Regarding factors for local recurrence, piecemeal resection has been brought to attention (40). In the study conducted by Miyata et al (40), larger lesion size was found to be associated with a higher number of resected fragments. Other studies demonstrated that the larger the size of the lesion, the lower the rate of en bloc resection, even with different techniques, but with adjacent local recurrence rates of 1.7% and 2.3%, respectively (5,42). In the present study, the majority of lesions (72.3%) were smaller than 2 cm in size, of which 23 of 34 (67.6%) were resected en bloc and the overall en bloc resection rate was 51%. Similar to the above mentioned studies, the larger the lesion, the higher the probability of en bloc resection. In fact, piecemeal resection was found to be an independent factor for the finding of incomplete neoplasm resection. The other independent factor for this finding was an undifferentiated histological type, probably due to its infiltrating growth and nonexpanding character, which hinders the exact determination of resection margins. Indication for endoscopic treatment resulted from the initial refusal of conventional surgical treatment.

New accessories, such as the IT knife (43,44) and the development of a new mucosectomy technique known as endoscopic submucosal dissection (ESD) (45), were made possible by technological advances. With the ESD technique, en bloc resection rates were 98% to 100% for lesions smaller than 2 cm in size (4446) and 79% to 97% for lesions larger than 2 cm (5,4649), with local recurrence rates from 0% to 1% (5,47), justifying its widespread adoption. In the present study, only 4% of patients underwent mucosectomy by ESD because ESD is a more recently developed, complex technique.

Cases of differentiated-type carcinomas with pronounced invasion and metastases are noted at times, even in the early stage (28), expressing in situations in which histogenesis and biological behavior are not compatible with the differentiated versus undifferentiated type classifications (4951). In these cases, endoscopic resection is hindered by the likelihood of local recurrence or metastasis. In the present study, patients with differentiated-type intramucosal gastric cancer, resected by gastric mucosectomy with tumour-free margins without lymphatic or venous involvement, actually presented with a recurrence rate of 22.7%, whereas in the literature these figures range from 2.8% to 5.7%. To explain this unexpected discrepancy, immunohistochemical evaluations have emerged, such as the determination of p53, Ki-67 and mucin (MUC) expression levels. Shibata et al (52) used the mucins MUC2, human gastric mucin (HGM) and CD10 to classify 50 cases of differentiated EGC. In this study, the ratio of apoptosis to proliferation rate was calculated and the lack of expression of the mucins MUC2 and CD10 – typical of intestinal epithelium – correlated with lower apoptosis rates and higher proliferation rates, comparable with rates found for undifferentiated tumours.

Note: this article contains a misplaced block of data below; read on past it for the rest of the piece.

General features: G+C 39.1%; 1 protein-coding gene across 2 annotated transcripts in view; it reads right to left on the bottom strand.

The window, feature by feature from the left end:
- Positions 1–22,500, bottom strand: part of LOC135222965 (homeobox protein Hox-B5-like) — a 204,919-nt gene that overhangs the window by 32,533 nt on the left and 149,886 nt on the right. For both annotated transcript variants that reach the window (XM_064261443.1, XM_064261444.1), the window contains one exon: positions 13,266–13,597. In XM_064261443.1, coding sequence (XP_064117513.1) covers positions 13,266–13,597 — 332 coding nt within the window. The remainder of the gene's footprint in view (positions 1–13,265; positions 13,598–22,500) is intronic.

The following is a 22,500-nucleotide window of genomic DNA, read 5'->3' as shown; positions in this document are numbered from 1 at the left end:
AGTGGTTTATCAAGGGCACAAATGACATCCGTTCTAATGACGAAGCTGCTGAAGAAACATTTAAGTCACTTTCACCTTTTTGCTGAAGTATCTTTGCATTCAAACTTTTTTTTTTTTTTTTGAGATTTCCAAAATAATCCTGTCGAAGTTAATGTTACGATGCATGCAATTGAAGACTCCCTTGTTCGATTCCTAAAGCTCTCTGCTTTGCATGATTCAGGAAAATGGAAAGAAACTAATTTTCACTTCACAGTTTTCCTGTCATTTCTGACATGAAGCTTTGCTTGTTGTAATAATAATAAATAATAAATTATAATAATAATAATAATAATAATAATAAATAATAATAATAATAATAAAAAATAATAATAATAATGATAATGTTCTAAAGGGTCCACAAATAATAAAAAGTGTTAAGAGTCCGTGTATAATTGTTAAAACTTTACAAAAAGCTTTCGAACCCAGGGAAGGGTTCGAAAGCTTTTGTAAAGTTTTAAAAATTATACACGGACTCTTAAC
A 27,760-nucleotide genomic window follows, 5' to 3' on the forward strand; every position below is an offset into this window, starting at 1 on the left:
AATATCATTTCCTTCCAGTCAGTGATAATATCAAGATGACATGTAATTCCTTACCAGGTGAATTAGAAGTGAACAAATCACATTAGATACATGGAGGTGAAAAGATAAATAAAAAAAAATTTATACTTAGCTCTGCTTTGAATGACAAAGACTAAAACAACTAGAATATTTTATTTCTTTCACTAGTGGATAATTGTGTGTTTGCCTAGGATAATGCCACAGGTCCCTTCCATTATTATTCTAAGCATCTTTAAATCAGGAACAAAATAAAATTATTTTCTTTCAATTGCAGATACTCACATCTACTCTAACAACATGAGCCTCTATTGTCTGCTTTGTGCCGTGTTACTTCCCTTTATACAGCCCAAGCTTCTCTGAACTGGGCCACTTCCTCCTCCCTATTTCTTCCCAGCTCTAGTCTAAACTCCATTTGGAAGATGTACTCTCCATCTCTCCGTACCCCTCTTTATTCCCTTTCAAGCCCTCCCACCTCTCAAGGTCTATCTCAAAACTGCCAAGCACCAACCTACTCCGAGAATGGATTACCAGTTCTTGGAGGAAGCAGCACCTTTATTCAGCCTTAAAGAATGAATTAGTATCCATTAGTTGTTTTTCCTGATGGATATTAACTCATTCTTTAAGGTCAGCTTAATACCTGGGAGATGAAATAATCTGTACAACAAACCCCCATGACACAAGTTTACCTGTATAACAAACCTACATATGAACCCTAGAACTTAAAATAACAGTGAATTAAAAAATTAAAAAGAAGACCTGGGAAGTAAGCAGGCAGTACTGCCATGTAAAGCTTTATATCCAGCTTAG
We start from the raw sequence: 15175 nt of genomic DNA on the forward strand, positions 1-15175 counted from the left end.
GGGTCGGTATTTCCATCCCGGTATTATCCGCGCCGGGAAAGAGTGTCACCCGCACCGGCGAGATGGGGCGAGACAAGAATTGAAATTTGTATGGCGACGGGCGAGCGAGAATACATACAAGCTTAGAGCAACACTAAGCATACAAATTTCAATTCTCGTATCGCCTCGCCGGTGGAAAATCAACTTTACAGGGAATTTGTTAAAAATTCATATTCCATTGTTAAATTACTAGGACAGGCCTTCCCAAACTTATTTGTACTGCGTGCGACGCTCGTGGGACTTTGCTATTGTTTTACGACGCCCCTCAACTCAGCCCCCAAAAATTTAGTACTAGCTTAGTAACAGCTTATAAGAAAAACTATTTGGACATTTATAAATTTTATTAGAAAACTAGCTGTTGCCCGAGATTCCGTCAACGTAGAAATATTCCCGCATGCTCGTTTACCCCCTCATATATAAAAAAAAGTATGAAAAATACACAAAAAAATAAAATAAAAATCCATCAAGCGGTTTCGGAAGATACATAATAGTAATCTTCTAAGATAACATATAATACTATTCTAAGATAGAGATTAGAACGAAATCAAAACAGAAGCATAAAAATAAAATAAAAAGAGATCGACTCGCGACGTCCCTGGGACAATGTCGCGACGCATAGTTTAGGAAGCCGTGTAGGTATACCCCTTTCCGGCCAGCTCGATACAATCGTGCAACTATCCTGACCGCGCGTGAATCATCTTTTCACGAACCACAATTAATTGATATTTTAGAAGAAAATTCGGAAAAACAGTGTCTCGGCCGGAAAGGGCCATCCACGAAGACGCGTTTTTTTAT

Other authors (53) have reinforced the idea of using CD10, MUC2, HGM and concanavalin A for detecting the most aggressive phenotype (gastric type) of intramucosal differentiated tumours in 36.8% (42 of 114) of cases. These studies generated the hypothesis that the immunohistochemical profile of HGM expression could be a prognostic factor after early endoscopic resection of intramucosal differentiated EGC, and may finally explain the aggressive and unexpected behaviour that some resected lesions presented in this series of cases. The immunohistochemical profile of these lesions are currently being investigated.


EGC endoscopic piecemeal resection and an undifferentiated histological type are independent risk factors for higher risk of incomplete resection. EMR with the cap technique is related to a higher probability of local recurrence of gastric cancer due to the size limitation imposed by the technique used for resection. Finally, for patients who fit the criteria of cure with endoscopic resection, the biological behavior of gastric lesions may be unexpectedly aggressive, demanding the search for other prognostic factors other than lesion size, level of submucosal invasion or its location.